NBA Betting Trends on Leading Scorers and Streaking Offenses in the Playoffs Produce 65% or More 'Overs'

Jay Pryce

Tuesday, May 5, 2015 5:29 PM UTC

Tuesday, May. 5, 2015 5:29 PM UTC

When handicapping the NBA playoffs, should sports bettors back the over when two firing offenses (or bad defenses) collide? We walk you through a system that answers this question and share more information that can help you when making your next NBA picks.

Since 2002, back the over in the NBA Playoffs when the favorite is entering a contest after the team's leading scorer in their prior game scored 33 points or more, and today's opponent put up 100 points or greater in their last game. If neither team's previous game ventured into overtime, then the record is 47-25 (65%), and 61-32 (66%) if at least one team played in extra minutes. The idea here is to jump on two firing offenses (or bad defenses depending on your frame of reference) while placing your NBA picks, as signaled by the increasing rarity of a scorer more than doubling the average points-per-game (PPG) by a player, and the fact that the over hit in all but ten of the previous 93 games. We anticipate this momentum to carry over into our contest.

Although team PPG is slowly rising throughout the last decade, individual scoring per game is slowly decreasing. NBA odds makers have noticed that it's growing more uncommon for the league's scoring title leader to average more than 30 PPG, like Michael Jordan or Kareem Abdul-Jabbar who often times eclipsed this mark in a season. In 1986-1987, for example, the 100 top scoring players in the NBA averaged nearly 17 PPG, as opposed to barely reaching 15 for this season. Ironically, a slew of defensive rule changes in the late 1990s and early 2000s intended to open up offensive play may be responsible. The league's crackdown on hand and forearm checking, prevention of defensive “re-routing” of  players off the ball, and the defensive three-second rule, have freed more offensive players on the court to get open. As a result, teams share the ball more, move it better, and have greater points distribution throughout the lineup. Although I haven't looked at the numbers, my guess is that isolation type plays intended to position your best scoring player one-on-one with a defender are way down from twenty and thirty years ago—and points per isolation for that matter. That's not to say it still isn't effective. Since the mid-2000s, successful playoff teams like San Antonio, Miami, and Oklahoma City have ranked in the top ten in offensive efficiency while sitting near the bottom of the league in assists each season. Regardless, games where we see players scoring 33 points or more are plummeting from an average of 332 between 2001-2009 to 252 from 2010 to date (minus the strike shortened season of 2011).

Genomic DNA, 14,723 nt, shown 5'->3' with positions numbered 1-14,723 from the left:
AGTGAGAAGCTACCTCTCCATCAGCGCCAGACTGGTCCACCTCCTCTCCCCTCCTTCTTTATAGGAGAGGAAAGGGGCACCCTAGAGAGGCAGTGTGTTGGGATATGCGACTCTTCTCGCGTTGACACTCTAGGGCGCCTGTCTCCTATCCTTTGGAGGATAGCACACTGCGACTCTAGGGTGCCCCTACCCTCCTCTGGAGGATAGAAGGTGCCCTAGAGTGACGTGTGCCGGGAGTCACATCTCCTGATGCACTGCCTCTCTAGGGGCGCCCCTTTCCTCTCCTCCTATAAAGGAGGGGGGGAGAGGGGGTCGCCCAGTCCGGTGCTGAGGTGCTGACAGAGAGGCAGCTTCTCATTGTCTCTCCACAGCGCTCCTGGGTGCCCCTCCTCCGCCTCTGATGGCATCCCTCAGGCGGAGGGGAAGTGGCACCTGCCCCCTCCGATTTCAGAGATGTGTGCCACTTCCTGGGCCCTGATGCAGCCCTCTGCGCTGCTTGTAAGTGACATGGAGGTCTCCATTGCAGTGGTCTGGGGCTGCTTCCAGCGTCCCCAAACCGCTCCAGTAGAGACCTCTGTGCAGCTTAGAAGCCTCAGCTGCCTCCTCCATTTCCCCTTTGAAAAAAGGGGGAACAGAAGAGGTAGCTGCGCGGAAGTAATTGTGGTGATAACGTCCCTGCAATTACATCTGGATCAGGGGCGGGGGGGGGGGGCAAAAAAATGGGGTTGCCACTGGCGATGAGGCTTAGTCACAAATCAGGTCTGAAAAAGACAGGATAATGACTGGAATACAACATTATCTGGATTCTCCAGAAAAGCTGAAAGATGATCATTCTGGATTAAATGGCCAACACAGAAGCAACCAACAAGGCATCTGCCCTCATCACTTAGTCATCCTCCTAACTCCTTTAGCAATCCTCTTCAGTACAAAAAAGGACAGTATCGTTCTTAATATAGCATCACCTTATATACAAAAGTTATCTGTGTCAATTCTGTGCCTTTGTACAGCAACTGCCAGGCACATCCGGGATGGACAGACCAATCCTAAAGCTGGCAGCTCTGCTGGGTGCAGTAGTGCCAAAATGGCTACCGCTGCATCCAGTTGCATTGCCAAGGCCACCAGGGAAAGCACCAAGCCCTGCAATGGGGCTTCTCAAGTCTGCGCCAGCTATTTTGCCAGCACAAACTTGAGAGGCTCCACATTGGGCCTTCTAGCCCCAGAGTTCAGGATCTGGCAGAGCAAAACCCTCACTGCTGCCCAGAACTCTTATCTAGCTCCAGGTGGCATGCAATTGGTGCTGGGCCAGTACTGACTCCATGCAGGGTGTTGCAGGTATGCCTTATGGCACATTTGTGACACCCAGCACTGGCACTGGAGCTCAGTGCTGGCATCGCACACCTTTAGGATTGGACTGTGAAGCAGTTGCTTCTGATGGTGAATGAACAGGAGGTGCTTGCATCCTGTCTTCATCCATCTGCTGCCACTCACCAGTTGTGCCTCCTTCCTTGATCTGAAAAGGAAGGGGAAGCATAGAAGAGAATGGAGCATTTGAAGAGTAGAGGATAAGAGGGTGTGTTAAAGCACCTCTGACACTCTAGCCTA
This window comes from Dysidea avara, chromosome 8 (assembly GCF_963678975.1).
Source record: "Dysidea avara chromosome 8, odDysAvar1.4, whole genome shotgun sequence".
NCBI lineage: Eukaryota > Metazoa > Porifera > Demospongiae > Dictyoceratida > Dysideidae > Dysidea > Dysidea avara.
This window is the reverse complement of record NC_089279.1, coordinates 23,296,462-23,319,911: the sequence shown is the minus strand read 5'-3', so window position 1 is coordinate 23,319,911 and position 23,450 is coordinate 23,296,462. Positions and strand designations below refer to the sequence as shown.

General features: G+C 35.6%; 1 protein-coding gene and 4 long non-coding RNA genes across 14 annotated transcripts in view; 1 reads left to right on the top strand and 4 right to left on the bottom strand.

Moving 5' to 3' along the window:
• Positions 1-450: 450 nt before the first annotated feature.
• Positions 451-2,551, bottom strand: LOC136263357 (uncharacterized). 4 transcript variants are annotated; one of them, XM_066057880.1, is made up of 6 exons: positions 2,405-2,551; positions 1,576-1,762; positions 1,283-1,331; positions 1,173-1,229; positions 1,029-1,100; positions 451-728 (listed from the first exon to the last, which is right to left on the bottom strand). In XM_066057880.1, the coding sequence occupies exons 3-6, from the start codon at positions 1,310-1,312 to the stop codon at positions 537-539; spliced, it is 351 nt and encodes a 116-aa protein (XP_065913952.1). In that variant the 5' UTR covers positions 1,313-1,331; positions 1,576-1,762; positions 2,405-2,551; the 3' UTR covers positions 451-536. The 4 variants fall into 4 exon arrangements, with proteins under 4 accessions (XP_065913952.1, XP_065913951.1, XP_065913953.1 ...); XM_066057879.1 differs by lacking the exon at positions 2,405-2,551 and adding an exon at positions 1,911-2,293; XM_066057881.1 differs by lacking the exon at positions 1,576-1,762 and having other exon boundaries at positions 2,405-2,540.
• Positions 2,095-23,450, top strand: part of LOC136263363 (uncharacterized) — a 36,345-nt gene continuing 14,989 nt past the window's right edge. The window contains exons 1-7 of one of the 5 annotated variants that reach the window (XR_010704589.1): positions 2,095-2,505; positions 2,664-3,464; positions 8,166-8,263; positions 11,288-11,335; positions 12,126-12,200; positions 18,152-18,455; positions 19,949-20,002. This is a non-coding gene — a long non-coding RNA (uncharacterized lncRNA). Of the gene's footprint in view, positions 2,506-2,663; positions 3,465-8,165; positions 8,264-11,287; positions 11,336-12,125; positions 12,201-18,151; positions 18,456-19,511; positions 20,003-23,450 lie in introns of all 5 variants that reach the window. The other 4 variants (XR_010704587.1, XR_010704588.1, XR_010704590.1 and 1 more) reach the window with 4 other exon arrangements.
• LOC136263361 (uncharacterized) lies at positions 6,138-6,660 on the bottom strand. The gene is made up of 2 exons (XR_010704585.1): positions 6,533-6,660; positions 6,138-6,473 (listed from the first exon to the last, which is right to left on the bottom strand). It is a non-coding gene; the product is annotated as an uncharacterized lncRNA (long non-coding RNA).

It's difficult to rationalize why the over tends to hit at a statistically significant rate in this situation when considering the baseline leading scorer condition. Maybe defenses overcompensate in their effort to slow down the previous leading scorer, allowing the modern free-flowing NBA offense to operate at it's most effective. In fact, the leading scorer on the favorite side of our wagered contest fires for 33 or more points only 27% of the time. Perhaps with less and less isolation plays in the league, it's a sign of a good ball-movement offense firing on all cylinders. It's obviously an area that needs a little more research and proper brainstorming.

One angle we can play off this leading scorer situation to potentially boost our confidence and results is to consider three-point percentages. I can not stress enough how much the three-point shot is reshaping the league in terms of offense and points scored. Moreover, its importance in the playoffs is increasing. The top ten ranking teams in three-point percentages for the 2014-2015 season all made the playoffs, including the Golden State Warriors and the Atlanta Hawks. In addition, seven of the last eight Finals winners led the playoffs in three-pointers attempted and made. Taking this into account, if the favorite shot over 30% from behind the arc in their last game, than our record jumps to a 70% win rate with a record of 55-22, and an average over margin of 6.5 points. You can also lean on the favorite's three-point percentage in the playoffs as a whole. If they are shooting above the typical league average of 35% in their Finals run, then the angle hits at a 71% rate (41-17) versus 57% with a 20-15 record when below par from behind the arc.

As always, use this information to support your leans, and best of luck!

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